From left: Lieutenant Chris White (U.S. Coast Guard instructor), Halima “Bibi” Voyles (chargé d’affaires), Tom Armbruster (senior adviser, U.S. embassy), Corporal Vasiti Latu (Tongan Navy) perform a Coast Guard training run on Aug. 12, 2023.
U.S. Coast Guard

What kept us out of trouble were resources from U.S. Embassy Suva provided by Ambassador Marie Damour, who remains the chief of mission for Fiji, Kiribati, Nauru, Tuvalu, and Tonga until an ambassador is confirmed for Tonga. Our fledgling operation in Nuku`alofa doubled in size when the ambassador sent Gus Mario from Procurement and Samson Shankaran from Facilities.

Gus and Samson helped find official residences, outfit the building with essential safety and security equipment, and begin the procurement of the thousands of items an embassy requires. Meanwhile, the Overseas Buildings Operations Bureau (OBO) and East Asian and Pacific Affairs Bureau (EAP) were moving mountains in Washington. The lesson is that even in the most remote posts, there is a team ready and willing to help.


If there were a brick with the name of every contributor to the embassy’s opening, we would have a wall of hundreds of bricks. But you might find a pattern. In recruiting temporary duty (TDY) assistance, EAP found officers with unique experience around the world to come to Nuku`alofa.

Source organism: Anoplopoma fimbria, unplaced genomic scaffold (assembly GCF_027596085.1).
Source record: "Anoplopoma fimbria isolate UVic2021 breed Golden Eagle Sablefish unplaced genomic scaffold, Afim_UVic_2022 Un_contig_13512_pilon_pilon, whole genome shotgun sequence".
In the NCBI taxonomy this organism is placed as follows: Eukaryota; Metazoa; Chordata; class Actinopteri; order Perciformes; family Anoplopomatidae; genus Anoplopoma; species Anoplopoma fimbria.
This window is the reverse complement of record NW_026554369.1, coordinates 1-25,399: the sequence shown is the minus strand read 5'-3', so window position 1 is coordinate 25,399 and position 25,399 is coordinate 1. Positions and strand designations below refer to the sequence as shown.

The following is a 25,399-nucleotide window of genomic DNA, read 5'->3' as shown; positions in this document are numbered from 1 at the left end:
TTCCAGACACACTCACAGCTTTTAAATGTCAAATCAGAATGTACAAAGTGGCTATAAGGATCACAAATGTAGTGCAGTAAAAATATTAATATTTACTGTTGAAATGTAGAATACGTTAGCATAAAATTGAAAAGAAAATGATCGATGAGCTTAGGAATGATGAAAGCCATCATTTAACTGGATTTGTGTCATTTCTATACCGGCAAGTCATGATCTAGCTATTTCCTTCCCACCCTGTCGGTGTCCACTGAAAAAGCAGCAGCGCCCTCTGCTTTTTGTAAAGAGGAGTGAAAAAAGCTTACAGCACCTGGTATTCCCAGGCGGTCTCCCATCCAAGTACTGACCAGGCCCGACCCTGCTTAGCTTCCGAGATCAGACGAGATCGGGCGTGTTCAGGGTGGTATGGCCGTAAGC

Alan Smith, Chris Hodges, Kevin Brendle, and Paul Neville had all served in Tonga with the Peace Corps or covered Tonga from Fiji. They believed in the relationship and even fought for establishing an American embassy over the years.

They came to serve as chargés for several weeks, each with language skills, contacts, and context. Some still knew the royal family, some were fluent enough to do television interviews in Tongan, and all brought a love of Tonga and its rich culture. That love seemed to be reciprocated as they were welcomed back as old friends.


Take care of the flag, and you are halfway home. No one takes better care of the flag than the U.S. military. We were fortunate to have the U.S. Army’s Oceania Engagement Team on the ground in Tonga. Major Jimmy Kow and Sergeant Alavoni “TK” Tukunga took care of raising and “marching on the colors” of the flag at the congressional opening, the soft opening, and the ceremonial opening.


Tongan traditional dancers during celebrations of the new embassy on Aug. 2, 2023.
Tom Armbruster

EAP Executive Director Ann Marie Everitt managed to get the congressional notification approved for a May 9, 2023, official opening. It was a simple affair. We were a handful of Americans, a couple of guards, and Peace Corps Country Director Kris Stice and his family.

We raised the flag early in the morning to a beautiful violin rendition of the national anthem played by Stice’s wife, Lindy. After that opening, I had the honor and privilege to raise the flag most mornings, which I loved.

On May 10, we had our “soft opening” with the Foreign Ministry and about 60 guests. The real highlight was U.S. Sergeant Tukunga. TK’s family moved from Tonga to Hawaii to build a better life for their kids. Her father was a stone mason; her mother cleaned houses. They worked hard for their kids, and TK is repaying the favor, serving in the U.S. Army and doing her family proud.